Thursday, November 3, 2011

Gorillas and Zombies: What does it mean to be human?

watched a movie and a TV show this past week that were loaded with worldview messages.  Both had a serious statement to say about what it means to be human, but ended up in remarkably different places.


The movie was a lighthearted family comedy, Zookeeper. It was basically an apologetic for the idea that animals are not only sentient, but emotional and intelligent.  As the animals teach him how to be an alpha male, Kevin James, the bumbling zookeeper, becomes a better man and a fine catch for all the ladies who are mysteriously attracted to him.  I kept expecting Christopher Hitchens to walk into the zoo and say, as he says at the beginning of his debates, “My fellow primates…”

This anthropomorphism is not new.  After the movie “Babe”, the pork industry took a hit. Seriously.  Entertainment has the power to change how people view the world, and that cute little pig put the idea in a lot of young minds that pigs are very much like us.  Cute movie; wrong message.

No wonder so many nations are passing laws that increasingly give animals the same rights as humans. ABC News has noted, “some legal reformers would like to see the legal definition of "persons" expanded to include chimpanzees…” Recently,  Spain gave 'human rights' to apes, joining Switzerland, Germany and other EU nations in the race to broaden the definition of personhood.  


Here’s the problem:  When we treat things that are not human as if they are human, we become very confused about what it means to be human.  And when we become confused about our own nature, we are in trouble.  


On the other hand, there is the AMC drama  The Walking Dead.  I don't like the comics, but the show addresses some pretty deep philosophical issues, not the least of which is the question of  (once again) what it means to be human. 

One of the key tensions in the show revolves around the fact that the Walking Dead are former friends, relatives and neighbors of the living.  They sure look a lot like they did before, and have at least some sentience, awareness, and consciousness.  So….how do you treat someone who sure looks human, but might not be anymore…or might be… (The end of season one suggested at least a minimum of brain function).  

Because the stakes are so high, the Living at times have to kill the (un)Dead to protect themselves.   It’s interesting, though: the more callous the characters become toward the Walking Dead, the more hardened they become toward the living.  It’s as if committing violence against even a shadow of humanity kills a person’s soul bit by bit. 

By showing this dilemma, the show makes an important point:  When we treat things that are human as if they are not human, we become very confused about how we ought to treat other humans.  And when we become confused about how we ought to treat others, we are also in trouble.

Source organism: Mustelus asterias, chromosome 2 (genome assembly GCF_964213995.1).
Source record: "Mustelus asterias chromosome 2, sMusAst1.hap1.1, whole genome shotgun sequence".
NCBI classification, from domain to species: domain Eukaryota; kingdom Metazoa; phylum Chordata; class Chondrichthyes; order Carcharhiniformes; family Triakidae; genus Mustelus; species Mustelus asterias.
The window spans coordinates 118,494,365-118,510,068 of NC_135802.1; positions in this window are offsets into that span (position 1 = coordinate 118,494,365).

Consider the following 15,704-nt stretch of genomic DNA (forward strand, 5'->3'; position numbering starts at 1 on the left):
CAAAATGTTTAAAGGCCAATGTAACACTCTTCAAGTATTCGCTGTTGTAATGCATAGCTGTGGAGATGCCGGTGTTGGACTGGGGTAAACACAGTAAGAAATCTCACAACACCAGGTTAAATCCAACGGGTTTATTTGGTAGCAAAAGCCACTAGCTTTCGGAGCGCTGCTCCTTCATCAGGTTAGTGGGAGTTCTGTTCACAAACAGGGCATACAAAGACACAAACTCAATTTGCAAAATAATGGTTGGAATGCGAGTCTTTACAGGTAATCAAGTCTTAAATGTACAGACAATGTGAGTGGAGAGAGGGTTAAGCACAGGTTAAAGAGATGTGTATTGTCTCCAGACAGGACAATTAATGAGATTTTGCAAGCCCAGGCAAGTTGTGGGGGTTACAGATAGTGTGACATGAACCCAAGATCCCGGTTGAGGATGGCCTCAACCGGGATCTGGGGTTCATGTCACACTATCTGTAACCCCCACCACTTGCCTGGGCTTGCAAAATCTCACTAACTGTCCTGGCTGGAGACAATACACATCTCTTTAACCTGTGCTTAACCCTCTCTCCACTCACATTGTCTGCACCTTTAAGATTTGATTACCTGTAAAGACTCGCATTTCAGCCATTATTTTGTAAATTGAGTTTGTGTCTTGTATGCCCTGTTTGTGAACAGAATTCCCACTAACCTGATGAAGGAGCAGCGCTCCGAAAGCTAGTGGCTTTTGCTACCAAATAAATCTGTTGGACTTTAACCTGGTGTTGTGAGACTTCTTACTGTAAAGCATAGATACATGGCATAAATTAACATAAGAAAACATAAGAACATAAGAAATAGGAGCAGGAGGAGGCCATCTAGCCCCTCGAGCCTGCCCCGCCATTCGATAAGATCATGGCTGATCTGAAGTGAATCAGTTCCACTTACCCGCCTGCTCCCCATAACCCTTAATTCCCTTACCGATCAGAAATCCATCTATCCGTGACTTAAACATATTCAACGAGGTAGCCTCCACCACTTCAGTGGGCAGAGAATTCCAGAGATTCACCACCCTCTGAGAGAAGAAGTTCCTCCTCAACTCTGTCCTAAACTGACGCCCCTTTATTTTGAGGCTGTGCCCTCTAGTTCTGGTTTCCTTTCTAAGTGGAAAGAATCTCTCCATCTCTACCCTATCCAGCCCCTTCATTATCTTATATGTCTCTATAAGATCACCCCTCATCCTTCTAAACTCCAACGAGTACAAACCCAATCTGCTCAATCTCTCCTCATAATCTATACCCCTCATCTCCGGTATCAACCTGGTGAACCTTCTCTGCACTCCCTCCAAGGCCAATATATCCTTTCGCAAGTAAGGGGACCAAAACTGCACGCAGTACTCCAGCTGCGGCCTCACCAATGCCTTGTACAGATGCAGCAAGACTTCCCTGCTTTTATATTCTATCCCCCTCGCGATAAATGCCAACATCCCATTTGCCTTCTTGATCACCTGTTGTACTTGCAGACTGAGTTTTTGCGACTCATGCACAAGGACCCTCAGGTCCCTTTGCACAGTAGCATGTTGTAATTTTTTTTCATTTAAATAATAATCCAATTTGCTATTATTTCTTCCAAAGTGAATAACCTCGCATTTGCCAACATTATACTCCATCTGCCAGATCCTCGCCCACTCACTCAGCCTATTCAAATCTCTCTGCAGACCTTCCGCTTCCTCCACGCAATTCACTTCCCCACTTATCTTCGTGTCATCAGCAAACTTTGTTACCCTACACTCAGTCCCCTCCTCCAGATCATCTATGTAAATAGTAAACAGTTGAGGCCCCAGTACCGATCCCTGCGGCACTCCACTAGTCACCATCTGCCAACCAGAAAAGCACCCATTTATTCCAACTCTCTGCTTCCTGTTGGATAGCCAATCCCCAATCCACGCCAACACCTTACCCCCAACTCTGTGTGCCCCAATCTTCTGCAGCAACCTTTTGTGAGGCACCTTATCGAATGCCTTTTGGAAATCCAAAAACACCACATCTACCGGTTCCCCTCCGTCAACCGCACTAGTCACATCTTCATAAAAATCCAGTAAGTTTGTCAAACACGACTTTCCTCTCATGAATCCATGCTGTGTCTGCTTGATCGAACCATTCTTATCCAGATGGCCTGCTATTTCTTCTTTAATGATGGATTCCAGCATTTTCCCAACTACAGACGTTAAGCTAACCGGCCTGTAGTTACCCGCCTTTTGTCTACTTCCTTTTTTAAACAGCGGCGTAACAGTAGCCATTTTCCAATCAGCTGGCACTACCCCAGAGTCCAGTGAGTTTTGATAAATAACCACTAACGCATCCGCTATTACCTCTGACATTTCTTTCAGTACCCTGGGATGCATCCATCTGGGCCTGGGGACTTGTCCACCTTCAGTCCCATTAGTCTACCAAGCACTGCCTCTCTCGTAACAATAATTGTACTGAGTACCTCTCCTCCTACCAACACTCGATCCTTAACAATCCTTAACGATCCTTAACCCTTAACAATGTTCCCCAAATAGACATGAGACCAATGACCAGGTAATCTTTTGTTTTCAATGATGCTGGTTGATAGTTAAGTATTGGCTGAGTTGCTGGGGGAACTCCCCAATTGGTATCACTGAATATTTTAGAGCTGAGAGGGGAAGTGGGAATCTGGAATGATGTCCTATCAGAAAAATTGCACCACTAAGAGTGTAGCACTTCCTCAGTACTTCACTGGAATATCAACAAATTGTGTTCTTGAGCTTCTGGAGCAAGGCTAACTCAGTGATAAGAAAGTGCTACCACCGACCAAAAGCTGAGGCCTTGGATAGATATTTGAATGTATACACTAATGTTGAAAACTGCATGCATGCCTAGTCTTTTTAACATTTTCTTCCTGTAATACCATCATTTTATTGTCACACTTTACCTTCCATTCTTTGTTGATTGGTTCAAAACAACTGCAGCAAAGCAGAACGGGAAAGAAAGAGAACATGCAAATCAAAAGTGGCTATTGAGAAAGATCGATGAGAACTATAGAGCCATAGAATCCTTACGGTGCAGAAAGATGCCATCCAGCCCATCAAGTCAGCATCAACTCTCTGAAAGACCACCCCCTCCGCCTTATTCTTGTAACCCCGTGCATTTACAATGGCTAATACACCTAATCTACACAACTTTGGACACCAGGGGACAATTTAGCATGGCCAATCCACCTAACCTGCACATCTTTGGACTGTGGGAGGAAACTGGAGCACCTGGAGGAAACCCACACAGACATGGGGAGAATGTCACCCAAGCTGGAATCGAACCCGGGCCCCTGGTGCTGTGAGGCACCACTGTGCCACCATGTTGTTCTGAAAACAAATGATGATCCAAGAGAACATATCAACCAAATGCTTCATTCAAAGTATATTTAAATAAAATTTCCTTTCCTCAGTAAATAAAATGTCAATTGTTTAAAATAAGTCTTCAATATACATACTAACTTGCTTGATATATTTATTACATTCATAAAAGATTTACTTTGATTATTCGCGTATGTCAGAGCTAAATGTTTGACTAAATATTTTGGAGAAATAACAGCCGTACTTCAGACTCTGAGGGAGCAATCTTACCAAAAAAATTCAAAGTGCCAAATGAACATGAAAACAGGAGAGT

If Zookeeper is correct, the definition of "human" apparently ought to be blurred; if The Walking Dead is correct, that line should never lose its clarity.

11 comments:

  1. I love looking for worldviews in a movie.
    Great post.

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  2. very interesting thoughts... I had a similar discussion with my son, who thinks it's ok to kill zombies in online games.

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    1. More and more people are asking questions about the role video games are playing in shaping how people view the world. I suspect most of the influence is more subtle than obvious. Video games don't make people do a particular thing in real life like they do in the game, but, as all entertainment does, it certainly impacts the way they think about at the world.

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  3. I am very bothered by this post and your conclusions, specifically your concerns about a supposed confusion over what it means to be human if we treat animals equally. Actually, I'm more than bothered, I'm downright flabbergasted that this is your view. I'll start with this: wouldn't you agree that how we treat other living beings is a reflection of who we(humans) are? Isn't compassion, respect, tolerance, etc... part of your definition of being human? Your statement implies that by somehow giving rights, it lessens our own. Yet if you note, in your comments on the second movie, you included "the more callous the characters become toward the Walking Dead, the more hardened they become toward the living. It’s as if committing violence against even a shadow of humanity kills a person’s soul bit by bit." Wouldn't that be the same? The more we demean or diminish animals, the more we kill our own souls?